Transcription factors and RNA binding proteins.

Only six potential or known DNA or RNA binding factors were identified. This result suggests that only a comparatively small number of transcription factors can interfere with the functional development of apodeme cells in a manner recently shown for the zinc finger protein encoded by stripe [15,16]. Interestingly, the identified transcription factors also include two zinc finger proteins, encoded by schnurri and escargot (esg), that have been shown to act in the formation of the tracheal system [3537]. Esg is involved in Cadherin-mediated adhesion [37]. Thus, its misexpression may cause abnormal adhesion of muscles when esg-expressing epidermal cells are provided as a substrate. schnurri activity is required to properly mediate TGFβ signaling [35]. Its ectopic expression may therefore cause an improper signaling readout that impairs myotube outgrowth and/or muscle attachment.

Cytoskeleton factors.

Three genes code for known cytoskeleton binding proteins such as Katanin80, a WD40 domain microtubule binding protein of the Katanin complex involved in micotubule severing. In addition, we found chickadee, which was identified twice by independent EP-element insertions in this screen. chickadee protein is involved in Actin filament organization and contains a phosphatidylinositol-4,5-bisphophate binding motif. This motif is noteworthy with respect to rdgBβ, which codes for a phosphatidylinositol transfer protein coupling phosphatidylinositol delivery and phosphatidylinositol-4,5-bisphophate synthesis relevant for cell–cell signaling processes (reviewed in [38]) and which was also identified in the screen.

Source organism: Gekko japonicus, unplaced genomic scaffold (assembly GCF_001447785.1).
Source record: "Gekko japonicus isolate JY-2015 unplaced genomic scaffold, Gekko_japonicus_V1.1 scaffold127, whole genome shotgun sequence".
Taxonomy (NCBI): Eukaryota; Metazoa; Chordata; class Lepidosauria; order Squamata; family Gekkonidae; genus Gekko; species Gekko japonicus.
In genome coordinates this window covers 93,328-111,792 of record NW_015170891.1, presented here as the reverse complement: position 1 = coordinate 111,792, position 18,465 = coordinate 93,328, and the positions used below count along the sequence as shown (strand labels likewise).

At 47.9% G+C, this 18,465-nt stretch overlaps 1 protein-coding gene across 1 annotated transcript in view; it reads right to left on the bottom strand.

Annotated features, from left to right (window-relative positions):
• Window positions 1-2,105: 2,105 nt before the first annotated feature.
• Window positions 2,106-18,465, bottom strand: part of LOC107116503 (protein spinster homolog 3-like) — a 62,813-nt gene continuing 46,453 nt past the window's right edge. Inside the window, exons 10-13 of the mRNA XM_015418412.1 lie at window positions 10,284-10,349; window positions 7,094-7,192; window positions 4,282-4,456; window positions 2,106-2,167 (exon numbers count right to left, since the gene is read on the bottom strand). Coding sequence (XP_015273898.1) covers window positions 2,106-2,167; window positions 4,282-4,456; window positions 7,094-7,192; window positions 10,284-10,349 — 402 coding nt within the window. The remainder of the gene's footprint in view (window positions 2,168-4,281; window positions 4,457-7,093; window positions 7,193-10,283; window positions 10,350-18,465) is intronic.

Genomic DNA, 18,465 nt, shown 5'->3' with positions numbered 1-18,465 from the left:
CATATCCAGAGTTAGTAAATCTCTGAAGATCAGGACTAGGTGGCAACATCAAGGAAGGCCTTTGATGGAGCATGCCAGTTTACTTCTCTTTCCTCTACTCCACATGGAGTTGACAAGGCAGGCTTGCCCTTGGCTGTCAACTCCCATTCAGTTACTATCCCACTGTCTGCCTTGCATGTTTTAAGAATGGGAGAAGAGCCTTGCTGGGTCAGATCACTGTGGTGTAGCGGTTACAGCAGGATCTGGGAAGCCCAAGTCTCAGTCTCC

Factors involved in cell cycle control and biosynthesis.

Seven factors involved in central steps of biosynthesis were identified. They include the ribosomal protein RpL18A and the polyadenylation binding protein Pabp2. In addition, cell cycle control genes such as the D. melanogaster CDC25 homolog twine and two cycline genes were found. Interference of overexpressed general biosynthesis factors and cell cycle control genes can be explained if they would alter proper epidermal cell differentiation, patterns of cell death, and/or patterns of cell divisions. In these cases, gene expression could impair processes required to maintain or generate properly differentiated epidermal cells that serve as substrate for the outgrowing myotubes or provide spatial cues relevant for this process.

Gene Expression Patterns

We examined the expression pattern of a total of 46 of the identified genes. This criterion for validation of potential gene functions for muscle guidance and attachment control included whole mount in situ hybridization using anti-sense RNA probes prepared from respective cDNAs or genomic fragments covering parts of the identified candidates as well as information available from a D. melanogaster database [39].